Detroit – Windsor Tunnel Border Crossing

Detroit - Windsor Tunnel border crossing 

Detroit - Windsor Tunnel border crossing

The Detroit-Windsor Tunnel is one of the busiest border crossings between Canada and the United States, second only to Ambassador Bridge. It is considered as one of the fastest connections between U.S. and Canada; this Detroit border crossing links the US Interstates with the Highway 401 in Ontario. All travelers are required to pay a toll and submit to customs inspections. The Windsor Border Crossing has weight restrictions, so traffic consists mostly of cars (95%) and small commercial vehicles (5%). Several lanes are self-service (automated), and the availability is subject to change. Read the signs before choosing your lane.


Hours of Operations & Wait Times in Detroit Windsor Tunnel

The Detroit-Windsor Tunnel operates 24/7 for passenger vehicles. Commercial services, on the other hand, are limited to certain hours. The Canadian Border office only services commercial vehicles from 9 am to 5 pm. Similarly, their NEXUS lanes have different operating hours. Going into Canada, M-F is 7 am to midnight while weekends and holidays are 11 am to 7 pm. Going into the U.S., M-F is 5 am to 8 pm while weekends and holidays are 11 am to 7 pm. To learn about the current and forecasted wait times, you can check with the Canada Border Services Agency or the US Customs and Border Protection.


Weather, Traffic & Road Conditions

As the second busiest border crossing, expect to experience delays. For real-time traffic conditions along with live footage of the tunnel on both sides of the border as well as lane availability, please visit here. Check current weather conditions in Windsor here and Detroit here.


Contact & Directions for Your Trip

You can easily get in touch with the Detroit-Windsor Tunnel through the company, Detroit Windsor Tunnel, LLC, or through the Customs or Immigration offices of either the US or Canada. Please view the information for the specific contact information.

Find Directions to the Border Crossing on the Map

How to Get to the Border?
The US portal is near Downtown Detroit, around a few hundred feet away along Michigan Highway 10. The Canadian portal, on the other hand, is located at the center of the business district in Windsor, along Goyeau Street.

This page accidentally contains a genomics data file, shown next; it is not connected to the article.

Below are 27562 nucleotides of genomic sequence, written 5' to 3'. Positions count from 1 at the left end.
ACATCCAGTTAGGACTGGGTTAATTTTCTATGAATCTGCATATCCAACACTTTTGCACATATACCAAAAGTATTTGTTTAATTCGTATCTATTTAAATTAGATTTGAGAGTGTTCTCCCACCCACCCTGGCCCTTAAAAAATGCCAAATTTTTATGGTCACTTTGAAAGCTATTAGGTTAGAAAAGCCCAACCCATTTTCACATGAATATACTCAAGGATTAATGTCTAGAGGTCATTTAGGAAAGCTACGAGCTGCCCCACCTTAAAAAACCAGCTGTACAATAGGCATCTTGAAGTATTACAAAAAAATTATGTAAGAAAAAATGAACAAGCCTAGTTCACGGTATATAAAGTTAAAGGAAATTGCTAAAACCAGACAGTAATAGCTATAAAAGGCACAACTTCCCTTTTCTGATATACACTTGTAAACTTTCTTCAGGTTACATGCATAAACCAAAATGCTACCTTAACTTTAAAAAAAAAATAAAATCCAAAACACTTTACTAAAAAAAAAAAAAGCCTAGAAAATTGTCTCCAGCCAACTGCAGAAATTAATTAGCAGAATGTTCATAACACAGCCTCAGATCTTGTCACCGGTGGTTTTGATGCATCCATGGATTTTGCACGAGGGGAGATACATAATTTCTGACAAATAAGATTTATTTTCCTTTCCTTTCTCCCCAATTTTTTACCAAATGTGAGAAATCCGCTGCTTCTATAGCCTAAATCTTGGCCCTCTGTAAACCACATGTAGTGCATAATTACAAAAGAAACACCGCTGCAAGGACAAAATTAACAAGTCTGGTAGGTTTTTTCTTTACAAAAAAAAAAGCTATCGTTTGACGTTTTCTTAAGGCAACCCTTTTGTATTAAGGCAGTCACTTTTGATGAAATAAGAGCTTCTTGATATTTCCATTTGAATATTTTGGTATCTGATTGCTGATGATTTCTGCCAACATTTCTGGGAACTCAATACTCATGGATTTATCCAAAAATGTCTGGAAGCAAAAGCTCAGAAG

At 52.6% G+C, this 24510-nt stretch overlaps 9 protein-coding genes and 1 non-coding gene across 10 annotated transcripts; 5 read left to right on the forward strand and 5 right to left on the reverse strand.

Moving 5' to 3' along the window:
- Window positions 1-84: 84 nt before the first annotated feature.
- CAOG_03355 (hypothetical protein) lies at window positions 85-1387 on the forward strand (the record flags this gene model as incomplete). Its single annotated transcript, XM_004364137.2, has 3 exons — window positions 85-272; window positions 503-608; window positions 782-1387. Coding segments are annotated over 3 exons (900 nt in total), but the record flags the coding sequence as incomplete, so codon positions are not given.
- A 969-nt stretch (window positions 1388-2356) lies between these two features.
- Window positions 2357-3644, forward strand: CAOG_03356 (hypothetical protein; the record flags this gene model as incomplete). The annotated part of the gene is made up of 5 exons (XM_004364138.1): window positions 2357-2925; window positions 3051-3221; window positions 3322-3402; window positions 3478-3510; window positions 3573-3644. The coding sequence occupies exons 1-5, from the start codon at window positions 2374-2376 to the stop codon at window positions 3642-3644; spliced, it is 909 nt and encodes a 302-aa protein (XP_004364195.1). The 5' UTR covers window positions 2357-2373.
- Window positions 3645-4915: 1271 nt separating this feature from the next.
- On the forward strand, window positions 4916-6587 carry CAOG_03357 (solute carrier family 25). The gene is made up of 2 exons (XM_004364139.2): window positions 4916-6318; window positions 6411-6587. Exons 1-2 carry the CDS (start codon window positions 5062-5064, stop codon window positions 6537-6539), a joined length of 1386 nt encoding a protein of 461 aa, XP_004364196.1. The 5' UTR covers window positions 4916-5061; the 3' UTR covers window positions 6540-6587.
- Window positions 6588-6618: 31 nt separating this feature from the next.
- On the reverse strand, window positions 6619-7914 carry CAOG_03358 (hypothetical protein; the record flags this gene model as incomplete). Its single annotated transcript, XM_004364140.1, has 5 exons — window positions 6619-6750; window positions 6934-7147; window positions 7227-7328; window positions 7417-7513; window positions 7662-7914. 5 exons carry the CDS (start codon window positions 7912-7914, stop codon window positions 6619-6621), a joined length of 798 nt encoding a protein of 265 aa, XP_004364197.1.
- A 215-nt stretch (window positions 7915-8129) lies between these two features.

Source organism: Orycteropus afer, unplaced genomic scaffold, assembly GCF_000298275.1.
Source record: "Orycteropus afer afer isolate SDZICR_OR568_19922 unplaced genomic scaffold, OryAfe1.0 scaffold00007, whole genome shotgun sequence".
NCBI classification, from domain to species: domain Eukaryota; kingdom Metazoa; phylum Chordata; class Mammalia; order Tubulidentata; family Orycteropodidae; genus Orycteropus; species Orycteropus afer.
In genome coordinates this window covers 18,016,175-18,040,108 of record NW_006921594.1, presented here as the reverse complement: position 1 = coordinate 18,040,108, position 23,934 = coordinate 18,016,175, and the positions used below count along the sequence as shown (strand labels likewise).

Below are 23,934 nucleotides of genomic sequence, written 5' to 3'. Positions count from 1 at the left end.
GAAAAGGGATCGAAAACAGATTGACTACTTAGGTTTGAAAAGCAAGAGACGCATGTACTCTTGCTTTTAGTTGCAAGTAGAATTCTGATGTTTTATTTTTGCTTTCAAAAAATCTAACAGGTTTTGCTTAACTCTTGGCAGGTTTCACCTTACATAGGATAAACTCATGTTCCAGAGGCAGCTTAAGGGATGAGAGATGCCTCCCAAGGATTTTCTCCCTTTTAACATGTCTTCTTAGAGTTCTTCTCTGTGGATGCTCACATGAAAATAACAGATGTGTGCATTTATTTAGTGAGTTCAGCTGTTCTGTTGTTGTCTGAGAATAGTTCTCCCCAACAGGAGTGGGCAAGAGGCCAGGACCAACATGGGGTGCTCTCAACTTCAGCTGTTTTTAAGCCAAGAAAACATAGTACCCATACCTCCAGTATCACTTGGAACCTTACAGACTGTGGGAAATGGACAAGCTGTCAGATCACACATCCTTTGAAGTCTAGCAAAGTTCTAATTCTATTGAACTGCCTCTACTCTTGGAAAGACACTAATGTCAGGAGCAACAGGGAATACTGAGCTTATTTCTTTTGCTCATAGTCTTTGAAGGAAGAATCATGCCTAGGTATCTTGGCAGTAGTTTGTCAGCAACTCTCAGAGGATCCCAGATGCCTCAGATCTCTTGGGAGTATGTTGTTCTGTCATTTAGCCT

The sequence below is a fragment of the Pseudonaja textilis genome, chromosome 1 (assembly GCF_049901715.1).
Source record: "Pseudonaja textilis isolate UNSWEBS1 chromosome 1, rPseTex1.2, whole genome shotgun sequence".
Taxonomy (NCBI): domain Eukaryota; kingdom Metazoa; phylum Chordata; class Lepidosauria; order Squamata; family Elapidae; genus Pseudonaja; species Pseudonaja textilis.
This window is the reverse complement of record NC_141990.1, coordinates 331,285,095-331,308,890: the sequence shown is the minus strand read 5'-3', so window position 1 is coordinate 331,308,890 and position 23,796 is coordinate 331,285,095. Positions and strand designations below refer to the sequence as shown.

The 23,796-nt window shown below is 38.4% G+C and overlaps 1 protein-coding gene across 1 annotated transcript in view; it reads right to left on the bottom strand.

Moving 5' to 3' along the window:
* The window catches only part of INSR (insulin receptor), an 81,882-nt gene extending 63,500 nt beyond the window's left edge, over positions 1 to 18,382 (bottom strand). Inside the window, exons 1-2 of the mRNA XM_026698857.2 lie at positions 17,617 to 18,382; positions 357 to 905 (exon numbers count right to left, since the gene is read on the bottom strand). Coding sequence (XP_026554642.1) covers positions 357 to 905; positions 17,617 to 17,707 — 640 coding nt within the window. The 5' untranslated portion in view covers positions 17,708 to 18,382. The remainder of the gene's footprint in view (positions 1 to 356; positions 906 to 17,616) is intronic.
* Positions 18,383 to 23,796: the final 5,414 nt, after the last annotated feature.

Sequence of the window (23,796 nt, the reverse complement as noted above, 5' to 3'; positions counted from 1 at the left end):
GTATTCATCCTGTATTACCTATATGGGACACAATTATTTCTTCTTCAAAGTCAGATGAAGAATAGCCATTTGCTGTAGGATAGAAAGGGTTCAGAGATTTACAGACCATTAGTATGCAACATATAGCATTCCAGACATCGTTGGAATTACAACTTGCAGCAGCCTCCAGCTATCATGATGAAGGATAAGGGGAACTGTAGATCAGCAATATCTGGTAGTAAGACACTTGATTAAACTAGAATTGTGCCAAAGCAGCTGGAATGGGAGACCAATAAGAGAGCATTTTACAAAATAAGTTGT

Address & Phone Numbers

  • U.S.: 100 Jefferson Ave E, Detroit, MI 48226
  • US Customs: 313-393-3793 ext. 0
  • Canada: 555 Goyeau St, Windsor, ON N9A 1H1
  • Canadian Customs: 519-257-6473
  • Detroit Windsor Tunnel LLC: 313-567-4422 ext. 200 or 519-258-7424 ext. 200

Things to Know Before the Detroit – Windsor Tunnel Border Crossing

  • It is the world’s only underwater tunnel for vehicles that cross international borders. As such, it is recognized as one of the greatest engineering wonders of the world.
  • It is around 1 mile long.
  • Large trucks, pedestrians, bicycles, and motorcycles are strictly prohibited..
  • Due to the Western Hemisphere Travel Initiative (WHTI), you’ll need to present at least one secure document in order to enter the U.S. It can be a valid passport and visa, U.S. passport card, Alien Card, Enhanced Driver’s License (EDL), or Trusted Traveler Program card (NEXUS, SENTRI, or FAST). Learn more about the requirements of the WHTI here.
  • To make sure that your crossing is as smooth and as fast as possible, have the required documents ready before you get to the toll.
  • You can download the Detroit-Windsor Tunnel app from the Apple or Android store and pay the toll fee through your smartphone before you get to the booth. You just need to present the barcode at the gate before zipping on through.
  • Become a NEXPRESS TOLL card holder or Windshield tag owner to get through any lane; no need for cash, credit card, or an attendant to help you.
  • Tokens are no longer accepted. The current toll rates for going through the Windsor Border Crossing via this tunnel can be found here.
  • Avoid the hassle of driving through traffic with low-cost transportation. Ride the Tunnel Bus and get to see some of the sights in Detroit and Windsor.

Links of Interest